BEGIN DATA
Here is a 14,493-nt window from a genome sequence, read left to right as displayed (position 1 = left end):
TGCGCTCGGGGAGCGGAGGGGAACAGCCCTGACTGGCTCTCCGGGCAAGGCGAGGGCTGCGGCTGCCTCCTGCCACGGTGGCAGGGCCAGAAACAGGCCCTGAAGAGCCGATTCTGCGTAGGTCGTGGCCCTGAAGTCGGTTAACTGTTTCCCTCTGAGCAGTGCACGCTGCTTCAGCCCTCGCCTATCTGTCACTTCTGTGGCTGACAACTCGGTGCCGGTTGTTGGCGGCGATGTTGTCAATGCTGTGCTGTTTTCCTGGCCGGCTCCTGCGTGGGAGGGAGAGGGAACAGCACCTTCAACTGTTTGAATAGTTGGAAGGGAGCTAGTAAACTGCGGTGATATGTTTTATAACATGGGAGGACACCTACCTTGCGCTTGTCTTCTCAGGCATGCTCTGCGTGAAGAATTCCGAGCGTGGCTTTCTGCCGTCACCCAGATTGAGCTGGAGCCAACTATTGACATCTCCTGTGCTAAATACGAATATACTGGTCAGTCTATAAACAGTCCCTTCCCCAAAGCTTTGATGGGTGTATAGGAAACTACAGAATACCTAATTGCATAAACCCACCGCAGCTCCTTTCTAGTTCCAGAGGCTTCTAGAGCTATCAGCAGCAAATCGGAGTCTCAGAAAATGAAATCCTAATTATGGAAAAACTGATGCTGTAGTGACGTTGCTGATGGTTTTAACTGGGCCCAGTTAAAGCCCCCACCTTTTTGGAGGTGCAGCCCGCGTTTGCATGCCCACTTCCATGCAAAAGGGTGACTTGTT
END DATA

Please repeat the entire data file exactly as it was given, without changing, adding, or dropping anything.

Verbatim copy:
Here is a 14,493-nt window from a genome sequence, read left to right as displayed (position 1 = left end):
TGCGCTCGGGGAGCGGAGGGGAACAGCCCTGACTGGCTCTCCGGGCAAGGCGAGGGCTGCGGCTGCCTCCTGCCACGGTGGCAGGGCCAGAAACAGGCCCTGAAGAGCCGATTCTGCGTAGGTCGTGGCCCTGAAGTCGGTTAACTGTTTCCCTCTGAGCAGTGCACGCTGCTTCAGCCCTCGCCTATCTGTCACTTCTGTGGCTGACAACTCGGTGCCGGTTGTTGGCGGCGATGTTGTCAATGCTGTGCTGTTTTCCTGGCCGGCTCCTGCGTGGGAGGGAGAGGGAACAGCACCTTCAACTGTTTGAATAGTTGGAAGGGAGCTAGTAAACTGCGGTGATATGTTTTATAACATGGGAGGACACCTACCTTGCGCTTGTCTTCTCAGGCATGCTCTGCGTGAAGAATTCCGAGCGTGGCTTTCTGCCGTCACCCAGATTGAGCTGGAGCCAACTATTGACATCTCCTGTGCTAAATACGAATATACTGGTCAGTCTATAAACAGTCCCTTCCCCAAAGCTTTGATGGGTGTATAGGAAACTACAGAATACCTAATTGCATAAACCCACCGCAGCTCCTTTCTAGTTCCAGAGGCTTCTAGAGCTATCAGCAGCAAATCGGAGTCTCAGAAAATGAAATCCTAATTATGGAAAAACTGATGCTGTAGTGACGTTGCTGATGGTTTTAACTGGGCCCAGTTAAAGCCCCCACCTTTTTGGAGGTGCAGCCCGCGTTTGCATGCCCACTTCCATGCAAAAGGGTGACTTGTT